3CX on Azure Maybe the Standalone Version
As an entrepreneur in the IT Industry I am always looking for new opportunities in IT. Is 3CX on Azure one of those opportunities? Our company, Austen Consultants is always on the hunt for new streams of revenue. It became apparent that VOIP is finally becoming affordable for everyone; the competitors like Cisco and the days of a 50,000 dollar investment to obtain an Enterprise IP PBX are over.
We first came across 3CX while doing research for a school district. A simple Google search for IP PBX and there it was…3CX. They were one of the first to come up in the search and within days we had a POC and shortly after, were signed up as a reseller and had our NFR Keys. I will go into more about this in another blog post. For now let’s talk about how and why we tested 3CX on Azure and vCloud Air.
3CX on Azure
Our company is a Microsoft Partner as well and use Microsoft Action Pack so we get $200 a month credits on Azure, perfect for a test bed for things such as a 3CX PBX in the cloud. After spinning up a 2012R2 VM and installing the standalone version of 3CX, we were able to start our testing. With a single instance, the results were positive, we could make calls and everything else appeared to be working on Azure. We connected Azure via VPN back to our Data Center in North Texas. We used an ASA 5505 and a few public IP addresses and via a Yealink T48G, we were making calls.
We tested Appia and Flowroute on Azure and we routed that voice traffic for SIP through the VPN connection. The VOIP carriers were connected on our Internet facing firewall and routed to Azure and our VM. Call quality was fine and for a company I think with enough bandwidth, a stable connection (we use Gigabit Ethernet from our provider) and a nice firewall I think the results would be a good or better than expected outcome.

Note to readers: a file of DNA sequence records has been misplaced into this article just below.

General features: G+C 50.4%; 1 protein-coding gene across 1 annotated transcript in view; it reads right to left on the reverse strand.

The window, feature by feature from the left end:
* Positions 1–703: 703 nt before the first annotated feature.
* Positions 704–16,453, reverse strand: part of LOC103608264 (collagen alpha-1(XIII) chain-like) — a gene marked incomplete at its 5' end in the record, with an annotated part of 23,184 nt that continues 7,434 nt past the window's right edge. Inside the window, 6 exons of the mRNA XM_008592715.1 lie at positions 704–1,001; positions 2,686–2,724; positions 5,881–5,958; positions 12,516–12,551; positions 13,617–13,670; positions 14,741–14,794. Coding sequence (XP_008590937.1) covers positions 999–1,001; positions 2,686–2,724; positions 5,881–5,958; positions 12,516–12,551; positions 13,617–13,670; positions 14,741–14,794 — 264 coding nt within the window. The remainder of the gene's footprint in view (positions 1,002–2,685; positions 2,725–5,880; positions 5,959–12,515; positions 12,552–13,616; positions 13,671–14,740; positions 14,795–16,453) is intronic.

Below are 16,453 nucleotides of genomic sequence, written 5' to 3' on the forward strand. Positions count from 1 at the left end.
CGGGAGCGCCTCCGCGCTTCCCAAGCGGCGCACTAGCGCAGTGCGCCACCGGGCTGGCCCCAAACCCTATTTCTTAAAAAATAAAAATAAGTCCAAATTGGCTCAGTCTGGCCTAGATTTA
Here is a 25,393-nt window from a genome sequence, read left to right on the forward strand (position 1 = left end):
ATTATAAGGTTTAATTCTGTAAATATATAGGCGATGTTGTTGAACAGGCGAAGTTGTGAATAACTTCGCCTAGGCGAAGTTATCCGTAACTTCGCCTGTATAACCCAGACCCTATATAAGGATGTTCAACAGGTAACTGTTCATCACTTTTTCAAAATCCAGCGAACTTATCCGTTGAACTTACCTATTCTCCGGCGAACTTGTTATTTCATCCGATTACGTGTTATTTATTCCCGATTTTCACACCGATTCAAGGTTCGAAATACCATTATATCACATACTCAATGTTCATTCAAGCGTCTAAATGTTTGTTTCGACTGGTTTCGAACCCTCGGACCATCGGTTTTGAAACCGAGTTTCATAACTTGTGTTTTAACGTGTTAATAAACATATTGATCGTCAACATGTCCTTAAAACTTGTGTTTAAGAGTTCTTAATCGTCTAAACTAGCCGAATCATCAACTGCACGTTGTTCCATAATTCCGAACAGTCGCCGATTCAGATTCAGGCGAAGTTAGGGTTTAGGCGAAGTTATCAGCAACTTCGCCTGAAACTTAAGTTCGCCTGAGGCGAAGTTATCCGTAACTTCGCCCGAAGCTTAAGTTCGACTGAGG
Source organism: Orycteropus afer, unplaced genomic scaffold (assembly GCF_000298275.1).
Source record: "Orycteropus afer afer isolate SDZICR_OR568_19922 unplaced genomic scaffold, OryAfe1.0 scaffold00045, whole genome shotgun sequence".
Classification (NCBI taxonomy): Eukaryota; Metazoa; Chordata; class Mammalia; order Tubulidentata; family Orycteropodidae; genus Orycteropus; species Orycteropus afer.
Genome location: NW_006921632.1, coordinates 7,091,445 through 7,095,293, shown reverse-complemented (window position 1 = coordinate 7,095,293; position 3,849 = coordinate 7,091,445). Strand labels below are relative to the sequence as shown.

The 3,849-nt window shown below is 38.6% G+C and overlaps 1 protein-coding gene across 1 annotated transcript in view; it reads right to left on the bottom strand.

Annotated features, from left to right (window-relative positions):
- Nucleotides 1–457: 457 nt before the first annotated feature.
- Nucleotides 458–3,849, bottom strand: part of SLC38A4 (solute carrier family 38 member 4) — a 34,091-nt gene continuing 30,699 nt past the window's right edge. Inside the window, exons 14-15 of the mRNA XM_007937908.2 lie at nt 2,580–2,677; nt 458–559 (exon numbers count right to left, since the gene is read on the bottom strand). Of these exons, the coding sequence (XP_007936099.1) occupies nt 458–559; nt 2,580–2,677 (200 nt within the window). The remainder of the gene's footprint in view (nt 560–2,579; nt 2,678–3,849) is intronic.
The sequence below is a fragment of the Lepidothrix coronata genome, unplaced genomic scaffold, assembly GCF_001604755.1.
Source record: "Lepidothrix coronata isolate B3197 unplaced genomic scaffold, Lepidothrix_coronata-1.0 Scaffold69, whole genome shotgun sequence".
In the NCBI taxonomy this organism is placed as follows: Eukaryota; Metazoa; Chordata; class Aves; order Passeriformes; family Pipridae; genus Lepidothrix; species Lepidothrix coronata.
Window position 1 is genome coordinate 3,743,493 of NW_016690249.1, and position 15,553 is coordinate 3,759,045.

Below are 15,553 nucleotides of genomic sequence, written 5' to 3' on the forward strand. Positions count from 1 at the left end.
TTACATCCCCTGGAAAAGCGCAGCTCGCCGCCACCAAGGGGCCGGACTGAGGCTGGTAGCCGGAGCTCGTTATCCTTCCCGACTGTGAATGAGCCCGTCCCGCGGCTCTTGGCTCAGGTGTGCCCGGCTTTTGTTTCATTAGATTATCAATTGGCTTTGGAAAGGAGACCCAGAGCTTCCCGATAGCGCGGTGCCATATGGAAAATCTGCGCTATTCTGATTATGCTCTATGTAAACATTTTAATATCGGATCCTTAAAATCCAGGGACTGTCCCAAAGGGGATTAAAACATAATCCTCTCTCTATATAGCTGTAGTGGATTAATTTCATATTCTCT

If you are a company that wants to keep expenses down and pay as you go this might be a good fit for you. Since we are a hosted voice provider it doesn’t make sense for us to have a server for each customer. The prices for the bandwidth, server time and hard drive space would be to unpredictable leading to a huge bill from Microsoft.
Anyway, if you are interested in hosting a VOIP PBX it will not work on Azure using the 3CX Virtual PBX, here’s why. Using the 3CX virtual PBX requires that you have one server with up to 25 instances or customers. This server has one to one NAT with one public IP address. So here’s the catch, based on that previous statement each instance has it’s own unique port numbers, for instance.
- Customer 1 uses port 13060 for SIP and 13090 for the 3CX Windows phone tunnel
- Customer 2 uses port 12060 for SIP and 12090 for the 3CX Windows phone tunnel
- RTP Ports
Therefore connecting via ASA to Azure on a VPN listening for these ports does not traverse NAT well and it hates the VPN connection, also known as hair pinning. The audio suffers, the connection drops out and the configuration that would be needed is not worth the expense and effort. You can’t use Azure directly because you can’t open enough or forward ports through their firewall. So in my humble opinion Azure is out on the list as of now to use as a hosted platform for the 3CX Virtual PBX.
It made sense to us, as we would not have to invest in hardware and could use a pay as you go model and be up and running with little or no upfront costs. However, it’s just not there yet for a Hosted IP PBX provider like us. It is also not supported by 3CX. The standalone version is not as well as of this writing.
We ended up building out our own infrastructure at our data center using Cisco, Dell and vmWare as are hosting platform. This helps us figure our costs exactly with no guesswork and is a highly available platform to host our 3CX Virtual PBX. If you are interested in a hosted business phone system contact us and we would be happy to put you on our Hosted PBX our help you design and architect your own.Share